Communities and Landowners Express Transmission Concerns from the Ground Up

We spend a lot of time talking about transmission policy at the Center. The reason we care so much about these infrastructure projects is because we support renewable energy and new economic development opportunities in rural areas. Electric transmission is incredibly important to developing renewables, especially in rural areas that often have some of the best renewable potential.

Our transmission system wasn’t built to handle energy development in these areas, and this creates a problem. There is high demand and benefit for using renewable energy, but it’s hard to deliver that energy.

New transmission projects can offer a solution by updating the electric grid to handle new renewable energy development. But they can become quite complicated. They often span several states and are governed by state and federal regulations that require extensive study of the impacts and need for projects.

The other thing that makes improving transmission infrastructure a complicated issue is the fact that developers can rarely use existing paths – often easements that have already been acquired for roads or other infrastructure projects – for the entirety of a transmission project route.

Communities and landowners play a big part in the regulatory process of these projects, especially when it comes to routing. They rightly have concerns, and they seek answers from regulators and developers. Opponents, supporters, developers, and regulators all meet and hopefully confront these concerns.

Although many advocates follow transmission policy and regulations that surround it, the issues of communities and landowners are not studied as thoroughly. It’s important not to overlook this particular area of transmission policy. Addressing these issues properly makes and breaks projects. Bad experiences early on will plague developers throughout the life of a project.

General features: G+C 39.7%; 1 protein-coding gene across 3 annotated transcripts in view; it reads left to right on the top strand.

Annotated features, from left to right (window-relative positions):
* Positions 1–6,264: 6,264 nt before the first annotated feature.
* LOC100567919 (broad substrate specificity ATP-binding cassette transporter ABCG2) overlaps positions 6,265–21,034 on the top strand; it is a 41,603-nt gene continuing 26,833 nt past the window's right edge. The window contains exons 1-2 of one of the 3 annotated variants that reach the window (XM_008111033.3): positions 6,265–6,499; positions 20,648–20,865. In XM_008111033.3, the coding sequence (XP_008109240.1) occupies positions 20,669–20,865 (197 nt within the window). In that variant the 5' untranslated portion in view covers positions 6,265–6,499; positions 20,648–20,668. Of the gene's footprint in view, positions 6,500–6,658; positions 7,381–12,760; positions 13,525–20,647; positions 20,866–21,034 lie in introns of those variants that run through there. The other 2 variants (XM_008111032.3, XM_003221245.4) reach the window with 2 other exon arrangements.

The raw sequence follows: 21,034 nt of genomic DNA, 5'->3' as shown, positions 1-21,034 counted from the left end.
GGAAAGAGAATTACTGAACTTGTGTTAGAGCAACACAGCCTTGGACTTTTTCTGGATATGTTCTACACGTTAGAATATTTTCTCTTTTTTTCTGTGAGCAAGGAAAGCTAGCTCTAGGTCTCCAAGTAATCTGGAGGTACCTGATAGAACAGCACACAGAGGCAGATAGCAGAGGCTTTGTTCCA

Recently, we released a report that focused on these issues. It highlights community concerns over transmission projects, using real accounts and interviews to help flesh out the many facets of these issues. The report is called From the Ground Up: Addressing Key Community Concerns in Clean Energy Transmission.

Using local media sources from different states, we examined coverage of transmission project events, and looked at the reactions from the communities affected by these projects. From these sources, six common issue areas emerged:

  • Effects of transmission development on agriculture
  • Conservation
  • Health
  • Use of eminent domain for transmission development
  • Need for transmission projects
  • Fairness relating to the dealings people have with transmission developers

Despite some good beginning steps from developers in the past year – new payment options being offered by developers, agreements on mitigating impacts to agriculture and other areas during construction – analysis of these local media sources showed quite a bit of room for improvement. It was clear that a primary problem is that developers do not communicate as openly or frequently as many community members desire.

The main recommendations from the report focus on this need for increased communication between developers, landowners, and communities. Not just more opportunities for communication, but also improving the quality of the various forms of outreach developers use. Providing more opportunities for people to engage in these projects helps to increase their impact on the project, allowing them to work with developers to address their concerns.

It was also clear that transparency was a prime concern of many. Fair dealings and giving an equal chance to be heard to all parties is essential for the regulatory process surrounding transmission lines. Developers absolutely have to be at their best when it comes to either one.

From our media analysis, it’s clear that developers have to go out of their way to communicate as often and as openly as possible. Making the process transparent and seeking compromises whenever possible is an immediate step they can take to improve communication. Working towards these goals and adopting new methods to address the concerns of landowners is essential. It not only makes each individual project better, but also improves the regulatory process around transmission as a whole.

Improving the transmission grid in the Midwest isn’t a quick or easy task. It’s a process that will take years and should involve as much interaction between developers and stakeholders as possible. It is vital that advocates for transmission and the developers themselves do their best to confront these concerns and find ways to fix problems as they arise.

Better infrastructure for energy is important to the future of renewable energy, but it has to be done in partnership with stakeholders. The insight that landowners and local communities can offer should be invaluable to developers, and they must take every step to get that insight.

Innovation is key – we have to start thinking about these problems and the process of addressing them differently. It is essential that transmission development be done the right way. That will require developers and regulators to adapt to old and new issues surrounding projects.

You can find a link to the report here.